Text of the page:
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Background

I use the command dir/s in batch files all the time. But, I am unable to call this using python. NOTE: I am using Python 2.7.3.

Code

import subprocess
subprocess.call(["dir/s"])

Error Message

Traceback (most recent call last):
  File "<pyshell#2>", line 1, in <module>
    subprocess.call(["dir/s"])
  File "C:\Python27\lib\subprocess.py", line 493, in call
    return Popen(*popenargs, **kwargs).wait()
  File "C:\Python27\lib\subprocess.py", line 679, in __init__
    errread, errwrite)
  File "C:\Python27\lib\subprocess.py", line 896, in _execute_child
    startupinfo)
WindowsError: [Error 2] The system cannot find the file specified

I have tried changing the quotations but nothing has worked.

How would I call the dir/s module using subprocess?

share|improve this question
4  
Why don't you use os.listdir (in a loop)? –  t-8ch Mar 4 '13 at 17:23
4  
@t-8ch It's easier to use os.walk() –  Ionut Hulub Mar 4 '13 at 17:25
    
@IonutHulub neither of your codes worked. I was unable to get the directory listing. –  xxmbabanexx Mar 4 '13 at 17:39
    
Guys - please check your code before you write it. Nothing has worked so far. :( –  xxmbabanexx Mar 4 '13 at 17:45
2  
@xxmbabanexx Perhaps you should pay more attention to what you are reading. I didn't post any code, I just mentioned a mathod that you could use to get the job done. Look it up in the manual to see how it works. –  Ionut Hulub Mar 4 '13 at 18:15

5 Answers 5

How about

subprocess.call("dir/s", shell=True)

Not verified.

share|improve this answer
    
Verified, so +1. –  martineau Mar 4 '13 at 17:51
    
Don't use shell=True if you don't need to - subprocess.call(["cmd", "/c", "dir", "/s"]) is better. –  Piotr Dobrogost Mar 4 '13 at 18:27
    
@Piotr Dobrogost why is that better? Sure, this is a simple example, but in general isn't it best to write a single string formatted like the shell expects? –  tdelaney Mar 4 '13 at 18:52
1  
@tdelaney because shell=True is in general not so secure as shell=False. "Invoking the system shell with shell=True can be a security hazard if combined with untrusted input. " –  zzk Mar 4 '13 at 18:54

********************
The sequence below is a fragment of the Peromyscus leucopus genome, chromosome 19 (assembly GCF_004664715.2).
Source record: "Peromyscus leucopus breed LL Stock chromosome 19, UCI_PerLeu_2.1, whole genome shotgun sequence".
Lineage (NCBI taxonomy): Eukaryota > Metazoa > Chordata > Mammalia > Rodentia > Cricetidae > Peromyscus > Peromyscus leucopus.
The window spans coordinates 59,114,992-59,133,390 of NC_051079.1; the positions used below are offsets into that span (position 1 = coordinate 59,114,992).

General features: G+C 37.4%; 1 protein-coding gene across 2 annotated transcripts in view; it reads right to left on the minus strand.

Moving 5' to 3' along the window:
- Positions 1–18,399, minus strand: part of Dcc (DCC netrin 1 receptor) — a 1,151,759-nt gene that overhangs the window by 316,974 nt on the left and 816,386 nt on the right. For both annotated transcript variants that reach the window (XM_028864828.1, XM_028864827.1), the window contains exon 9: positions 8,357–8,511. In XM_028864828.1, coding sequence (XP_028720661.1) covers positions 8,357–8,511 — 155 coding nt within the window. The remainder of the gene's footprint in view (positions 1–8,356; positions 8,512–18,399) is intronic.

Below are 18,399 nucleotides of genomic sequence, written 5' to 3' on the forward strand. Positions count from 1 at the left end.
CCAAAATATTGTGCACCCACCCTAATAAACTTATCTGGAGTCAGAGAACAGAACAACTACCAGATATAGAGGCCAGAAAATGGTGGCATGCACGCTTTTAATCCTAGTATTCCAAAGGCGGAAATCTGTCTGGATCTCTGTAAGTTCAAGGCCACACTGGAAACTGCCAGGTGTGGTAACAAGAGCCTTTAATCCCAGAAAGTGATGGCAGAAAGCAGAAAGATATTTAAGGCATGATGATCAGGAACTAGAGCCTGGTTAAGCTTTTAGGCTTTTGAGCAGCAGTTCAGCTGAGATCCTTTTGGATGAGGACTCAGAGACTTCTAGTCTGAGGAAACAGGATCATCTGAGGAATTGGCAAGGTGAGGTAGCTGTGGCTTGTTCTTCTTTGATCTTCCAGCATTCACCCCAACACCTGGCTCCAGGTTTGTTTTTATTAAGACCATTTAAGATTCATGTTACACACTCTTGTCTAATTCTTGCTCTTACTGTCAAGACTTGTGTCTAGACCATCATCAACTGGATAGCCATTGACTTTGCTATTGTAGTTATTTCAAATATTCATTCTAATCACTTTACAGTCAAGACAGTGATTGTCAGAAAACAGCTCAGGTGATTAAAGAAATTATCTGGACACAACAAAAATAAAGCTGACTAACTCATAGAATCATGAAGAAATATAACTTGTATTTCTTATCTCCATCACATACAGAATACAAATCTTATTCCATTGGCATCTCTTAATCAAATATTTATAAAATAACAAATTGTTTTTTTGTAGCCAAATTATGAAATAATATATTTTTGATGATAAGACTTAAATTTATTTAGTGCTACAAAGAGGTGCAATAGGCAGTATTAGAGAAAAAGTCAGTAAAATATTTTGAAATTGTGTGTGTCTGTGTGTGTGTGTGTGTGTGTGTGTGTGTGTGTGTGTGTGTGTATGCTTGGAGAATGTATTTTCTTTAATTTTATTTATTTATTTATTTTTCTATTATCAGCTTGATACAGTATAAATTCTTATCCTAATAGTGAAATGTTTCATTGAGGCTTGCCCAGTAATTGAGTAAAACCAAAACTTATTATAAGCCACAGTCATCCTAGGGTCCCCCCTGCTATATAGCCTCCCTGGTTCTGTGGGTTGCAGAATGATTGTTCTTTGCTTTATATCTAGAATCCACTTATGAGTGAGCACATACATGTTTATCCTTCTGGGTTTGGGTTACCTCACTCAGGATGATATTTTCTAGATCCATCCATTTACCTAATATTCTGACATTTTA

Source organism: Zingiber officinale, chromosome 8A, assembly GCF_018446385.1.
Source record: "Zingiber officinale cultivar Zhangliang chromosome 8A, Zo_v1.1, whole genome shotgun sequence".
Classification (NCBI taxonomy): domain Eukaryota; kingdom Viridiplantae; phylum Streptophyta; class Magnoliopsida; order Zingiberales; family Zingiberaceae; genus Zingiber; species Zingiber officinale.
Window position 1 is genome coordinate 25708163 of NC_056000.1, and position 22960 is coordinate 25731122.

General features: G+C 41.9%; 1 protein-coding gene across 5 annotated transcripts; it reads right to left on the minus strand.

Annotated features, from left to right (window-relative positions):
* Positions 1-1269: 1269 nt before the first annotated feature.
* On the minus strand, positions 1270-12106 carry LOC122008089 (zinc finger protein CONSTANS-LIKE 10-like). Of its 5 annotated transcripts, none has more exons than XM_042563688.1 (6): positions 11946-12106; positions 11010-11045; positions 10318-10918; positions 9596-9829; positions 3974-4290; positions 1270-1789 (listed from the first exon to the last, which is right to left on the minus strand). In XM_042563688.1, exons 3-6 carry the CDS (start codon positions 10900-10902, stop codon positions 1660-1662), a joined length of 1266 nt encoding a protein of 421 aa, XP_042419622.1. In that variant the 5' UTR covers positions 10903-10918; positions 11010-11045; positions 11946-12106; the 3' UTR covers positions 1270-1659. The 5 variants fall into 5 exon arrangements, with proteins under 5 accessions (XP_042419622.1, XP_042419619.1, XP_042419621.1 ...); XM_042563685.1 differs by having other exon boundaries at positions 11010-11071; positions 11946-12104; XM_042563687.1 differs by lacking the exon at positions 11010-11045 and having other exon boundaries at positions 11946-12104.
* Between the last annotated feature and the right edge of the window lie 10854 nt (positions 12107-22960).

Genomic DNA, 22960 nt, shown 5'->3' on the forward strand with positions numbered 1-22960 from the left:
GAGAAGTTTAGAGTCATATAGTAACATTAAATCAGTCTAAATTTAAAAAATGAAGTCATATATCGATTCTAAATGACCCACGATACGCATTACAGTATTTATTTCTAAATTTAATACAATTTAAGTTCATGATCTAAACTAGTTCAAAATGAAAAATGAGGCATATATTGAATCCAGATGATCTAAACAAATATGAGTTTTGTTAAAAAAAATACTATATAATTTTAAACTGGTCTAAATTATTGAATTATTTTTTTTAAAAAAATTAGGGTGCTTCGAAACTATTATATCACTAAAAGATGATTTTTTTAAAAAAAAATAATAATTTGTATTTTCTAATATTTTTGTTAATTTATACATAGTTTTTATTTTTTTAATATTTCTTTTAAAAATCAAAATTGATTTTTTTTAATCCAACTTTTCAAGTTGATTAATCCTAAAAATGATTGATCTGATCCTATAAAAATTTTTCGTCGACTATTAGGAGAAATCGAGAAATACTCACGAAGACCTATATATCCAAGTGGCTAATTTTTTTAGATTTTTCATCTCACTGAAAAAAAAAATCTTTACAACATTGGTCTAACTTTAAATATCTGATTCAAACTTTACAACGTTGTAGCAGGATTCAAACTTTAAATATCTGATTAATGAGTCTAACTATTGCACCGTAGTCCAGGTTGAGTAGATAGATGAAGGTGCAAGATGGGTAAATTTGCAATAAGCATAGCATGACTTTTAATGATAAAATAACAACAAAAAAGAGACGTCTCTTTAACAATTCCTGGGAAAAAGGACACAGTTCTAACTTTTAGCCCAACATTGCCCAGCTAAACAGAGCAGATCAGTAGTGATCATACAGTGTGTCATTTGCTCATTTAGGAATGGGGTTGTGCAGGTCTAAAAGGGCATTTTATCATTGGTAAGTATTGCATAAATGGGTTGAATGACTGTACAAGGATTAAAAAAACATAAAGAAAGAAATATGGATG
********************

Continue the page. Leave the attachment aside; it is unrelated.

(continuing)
@zzk When I run the code, it simply returns 0, without printing the directory. What is the reason for this. –  xxmbabanexx Mar 4 '13 at 21:19

This is a lot different than what you're asking but it solves the same problem. Additionally, it solves it in a pythonic, multiplatform way:

import fnmatch
import os

def recglob(directory, ext):
    l = []
    for root, dirnames, filenames in os.walk(directory):
        for filename in fnmatch.filter(filenames, ext):
            l.append(os.path.join(root, filename))
    return l
share|improve this answer
    
When I did this, the error message told me that directory was not defined. I am also assuming that ext wouldn't work either. Sorry for being such a n00b, but could you please write the entire thing? –  xxmbabanexx Mar 4 '13 at 17:42
    
You need to invoke this function with 2 arguments - directory path and the extension for the files you need to glob. Example: recglob('C:\foo\bar', '.baz') –  Tuxdude Mar 4 '13 at 17:44
    
@Tuxdude How do I get the global name fnmatch to work? Also, could I get a listing of all of my files by doing ".*"? Would that be possible in any way what-so-ever? Thank you so much for the help. –  xxmbabanexx Mar 4 '13 at 17:56